The Business Litigation Blog

Judge Punches Public Defender, Then Returns to the Bench

Judges are known for being calm and controlled, not to mention extremely professional.  However, a Florida judge recently showed that there is an exception to every rule.  

Judge Asks A Public Defender Into the Hall, Then Hits Him

A Brevard County Florida judge, John Murphy, allegedly asked public defender Andrew Weinstock to step out in the hallway and then apparently punched the attorney repeatedly until the judge was restrained by sheriff’s deputies.  No one was charged in the incident.   The incident took place outside the view of courthouse video cameras, but it was captured by the camera’s audio recorder.  There were apparently several loud thuds that occurred one right after the next.  

Waive a Speedy Trial...or else?

The altercation apparently originated from a disagreement between the judge and the attorney over a relatively routine court motion.  The judge had requested that the public defender waive the defendant’s right to a speedy trial.  When the public defender repeatedly refused to do so, the judge became furious allegedly saying “if you want to fight, let’s go out back and I’ll beat your ass .”   Shortly after saying that, the judge and the public defender left the courtroom and went into the hall where the fight occurred.

The public defender was defending his client’s right to a speedy trial.  The right to a speedy trial is a constitutional right given to all criminal defendants.  The purpose of this constitutional protection is to prevent the government from imprisoning defendants indefinitely while they wait for trial or to hold the threat of a criminal trial over their head to frighten them.  

Routinely, due to the high volume of cases in the modern-day criminal justice system and the amount of time that it often takes to properly prepare for a modern trial, many defendants willingly waive their right to a speedy trial.  The judge here apparently asked the public defender to waive his client’s right to a speedy trial, but the public defender did not wish to do so.  It was only after the public defender repeatedly refused to waive the right when the judge became incensed.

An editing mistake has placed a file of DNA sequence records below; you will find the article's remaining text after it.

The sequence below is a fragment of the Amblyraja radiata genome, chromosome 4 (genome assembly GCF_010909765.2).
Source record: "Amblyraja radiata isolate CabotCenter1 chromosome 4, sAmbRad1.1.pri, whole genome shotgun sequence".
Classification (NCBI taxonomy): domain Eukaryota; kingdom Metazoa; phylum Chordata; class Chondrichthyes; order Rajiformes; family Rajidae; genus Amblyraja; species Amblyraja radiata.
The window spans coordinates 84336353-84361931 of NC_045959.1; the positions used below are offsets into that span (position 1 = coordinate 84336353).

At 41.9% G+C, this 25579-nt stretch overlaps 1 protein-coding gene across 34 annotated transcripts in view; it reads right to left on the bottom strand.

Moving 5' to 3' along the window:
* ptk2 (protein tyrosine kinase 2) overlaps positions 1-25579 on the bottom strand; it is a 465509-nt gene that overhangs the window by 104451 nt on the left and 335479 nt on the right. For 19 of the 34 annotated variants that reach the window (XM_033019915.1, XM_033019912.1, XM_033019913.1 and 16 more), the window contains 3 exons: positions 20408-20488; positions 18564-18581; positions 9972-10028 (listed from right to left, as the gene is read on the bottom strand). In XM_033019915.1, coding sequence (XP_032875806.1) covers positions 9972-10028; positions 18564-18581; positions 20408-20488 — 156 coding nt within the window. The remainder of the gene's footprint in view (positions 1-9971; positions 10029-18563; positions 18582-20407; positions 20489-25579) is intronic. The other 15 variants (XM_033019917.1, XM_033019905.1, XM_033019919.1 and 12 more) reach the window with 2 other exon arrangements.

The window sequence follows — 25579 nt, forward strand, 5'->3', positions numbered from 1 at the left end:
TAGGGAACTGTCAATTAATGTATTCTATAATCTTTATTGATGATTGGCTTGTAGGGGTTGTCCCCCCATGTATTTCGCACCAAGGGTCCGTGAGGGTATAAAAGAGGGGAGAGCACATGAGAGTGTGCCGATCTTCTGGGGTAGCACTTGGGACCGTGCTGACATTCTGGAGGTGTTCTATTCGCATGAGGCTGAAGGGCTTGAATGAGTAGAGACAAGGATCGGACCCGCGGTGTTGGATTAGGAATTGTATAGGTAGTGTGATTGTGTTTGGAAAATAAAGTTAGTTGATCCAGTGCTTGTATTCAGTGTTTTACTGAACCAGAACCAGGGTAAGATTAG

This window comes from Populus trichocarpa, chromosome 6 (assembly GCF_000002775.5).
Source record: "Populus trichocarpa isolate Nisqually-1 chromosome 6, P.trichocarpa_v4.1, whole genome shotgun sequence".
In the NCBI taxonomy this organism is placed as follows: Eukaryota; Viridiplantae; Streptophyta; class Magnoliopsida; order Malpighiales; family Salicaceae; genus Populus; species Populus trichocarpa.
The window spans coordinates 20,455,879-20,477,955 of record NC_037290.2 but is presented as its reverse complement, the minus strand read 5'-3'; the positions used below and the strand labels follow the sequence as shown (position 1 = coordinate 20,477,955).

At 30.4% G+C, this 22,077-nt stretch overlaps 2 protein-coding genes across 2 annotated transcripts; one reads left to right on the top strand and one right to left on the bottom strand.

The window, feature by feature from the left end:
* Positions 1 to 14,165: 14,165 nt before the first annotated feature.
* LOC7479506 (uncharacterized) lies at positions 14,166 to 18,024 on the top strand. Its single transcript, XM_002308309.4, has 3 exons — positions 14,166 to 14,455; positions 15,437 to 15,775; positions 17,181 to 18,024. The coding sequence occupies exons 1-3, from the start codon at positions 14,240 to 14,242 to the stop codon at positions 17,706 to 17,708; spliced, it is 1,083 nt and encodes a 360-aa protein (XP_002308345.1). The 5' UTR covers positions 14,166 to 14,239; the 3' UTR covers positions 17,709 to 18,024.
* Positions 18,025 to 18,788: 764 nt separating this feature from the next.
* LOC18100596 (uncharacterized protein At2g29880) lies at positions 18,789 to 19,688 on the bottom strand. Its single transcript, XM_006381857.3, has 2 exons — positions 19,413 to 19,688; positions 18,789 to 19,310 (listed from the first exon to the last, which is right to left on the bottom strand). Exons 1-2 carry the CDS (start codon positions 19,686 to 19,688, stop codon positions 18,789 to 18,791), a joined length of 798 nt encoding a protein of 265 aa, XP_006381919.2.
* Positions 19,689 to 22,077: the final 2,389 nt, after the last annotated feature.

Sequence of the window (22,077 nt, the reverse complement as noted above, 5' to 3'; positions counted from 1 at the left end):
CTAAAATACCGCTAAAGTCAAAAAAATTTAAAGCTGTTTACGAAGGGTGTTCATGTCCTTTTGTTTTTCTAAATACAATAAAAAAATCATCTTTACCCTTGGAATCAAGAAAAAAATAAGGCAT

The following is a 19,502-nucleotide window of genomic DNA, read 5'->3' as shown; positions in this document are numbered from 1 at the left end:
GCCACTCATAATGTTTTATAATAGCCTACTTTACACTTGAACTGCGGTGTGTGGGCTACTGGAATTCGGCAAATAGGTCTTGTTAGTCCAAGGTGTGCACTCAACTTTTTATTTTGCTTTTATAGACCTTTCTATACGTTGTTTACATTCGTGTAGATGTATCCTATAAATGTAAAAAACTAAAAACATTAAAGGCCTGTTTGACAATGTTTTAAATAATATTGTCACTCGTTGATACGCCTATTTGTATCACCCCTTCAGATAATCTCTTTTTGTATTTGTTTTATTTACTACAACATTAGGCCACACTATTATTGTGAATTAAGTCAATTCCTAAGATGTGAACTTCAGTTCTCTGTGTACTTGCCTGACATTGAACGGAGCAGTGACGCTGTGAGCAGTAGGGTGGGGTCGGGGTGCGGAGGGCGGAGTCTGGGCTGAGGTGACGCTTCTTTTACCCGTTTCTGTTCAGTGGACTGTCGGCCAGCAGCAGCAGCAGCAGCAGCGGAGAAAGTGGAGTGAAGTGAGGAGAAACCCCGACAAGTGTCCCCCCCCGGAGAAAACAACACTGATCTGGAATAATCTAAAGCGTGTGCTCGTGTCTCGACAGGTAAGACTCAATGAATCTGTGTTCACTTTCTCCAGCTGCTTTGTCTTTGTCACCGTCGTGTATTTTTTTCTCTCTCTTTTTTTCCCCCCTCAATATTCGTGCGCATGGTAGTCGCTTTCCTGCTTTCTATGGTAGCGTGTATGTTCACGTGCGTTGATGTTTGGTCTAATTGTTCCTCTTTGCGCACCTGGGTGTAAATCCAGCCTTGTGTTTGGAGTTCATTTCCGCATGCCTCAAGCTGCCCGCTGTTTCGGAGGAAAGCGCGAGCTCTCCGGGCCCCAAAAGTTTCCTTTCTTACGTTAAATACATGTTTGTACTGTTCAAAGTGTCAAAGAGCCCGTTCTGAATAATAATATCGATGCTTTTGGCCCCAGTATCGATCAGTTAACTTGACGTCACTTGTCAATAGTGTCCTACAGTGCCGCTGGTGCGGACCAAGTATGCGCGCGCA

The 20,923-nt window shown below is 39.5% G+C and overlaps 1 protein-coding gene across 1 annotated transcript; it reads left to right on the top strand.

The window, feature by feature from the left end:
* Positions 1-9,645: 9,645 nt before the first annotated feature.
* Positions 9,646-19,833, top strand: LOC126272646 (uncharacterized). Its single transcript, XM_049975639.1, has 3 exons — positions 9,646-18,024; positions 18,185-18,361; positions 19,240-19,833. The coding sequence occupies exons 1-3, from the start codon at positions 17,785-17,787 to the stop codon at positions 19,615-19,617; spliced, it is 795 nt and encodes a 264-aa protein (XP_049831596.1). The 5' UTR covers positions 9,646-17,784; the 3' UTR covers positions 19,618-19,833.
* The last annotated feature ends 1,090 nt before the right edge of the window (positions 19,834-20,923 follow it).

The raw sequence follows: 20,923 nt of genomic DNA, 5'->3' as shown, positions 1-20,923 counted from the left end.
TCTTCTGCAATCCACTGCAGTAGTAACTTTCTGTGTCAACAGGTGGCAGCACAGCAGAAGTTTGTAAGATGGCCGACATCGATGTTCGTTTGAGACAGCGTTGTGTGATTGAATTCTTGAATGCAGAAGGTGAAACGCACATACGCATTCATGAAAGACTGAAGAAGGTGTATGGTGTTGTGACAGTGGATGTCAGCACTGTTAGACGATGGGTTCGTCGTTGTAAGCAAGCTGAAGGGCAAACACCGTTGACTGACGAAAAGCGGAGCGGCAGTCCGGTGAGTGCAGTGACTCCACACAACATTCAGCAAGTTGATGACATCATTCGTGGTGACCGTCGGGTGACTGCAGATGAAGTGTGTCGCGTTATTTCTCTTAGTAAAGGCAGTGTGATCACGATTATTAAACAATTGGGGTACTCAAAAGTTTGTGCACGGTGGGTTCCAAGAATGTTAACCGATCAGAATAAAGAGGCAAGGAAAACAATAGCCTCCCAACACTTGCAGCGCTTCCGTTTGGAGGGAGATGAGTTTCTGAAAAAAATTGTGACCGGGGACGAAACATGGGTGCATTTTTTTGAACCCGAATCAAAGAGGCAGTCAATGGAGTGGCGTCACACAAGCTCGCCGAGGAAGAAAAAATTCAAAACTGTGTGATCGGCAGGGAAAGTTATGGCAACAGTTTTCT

Judge on Leave

In a written statement, the Chief Judge for the county said that Judge Murphy was on paid leave for the time-being and had agreed to take anger management classes and receive treatment.   The Florida Bar is looking into the incident according to a Bar spokesman.  While all lawyers are held to a high standard of professionalism, the American Bar Association and many state bars require judges and prosecutors to meet a higher standard than other attorneys. 

Mr. Weinstock, the public defender, has been reassigned to a new court.          

If you have questions about legal malpractice or attorney ethics, call or email the attorneys at the Patterson Law Firm for guidance. To learn more about the services we offer, visit pattersonlawfirm.com or call 312.223.1699.

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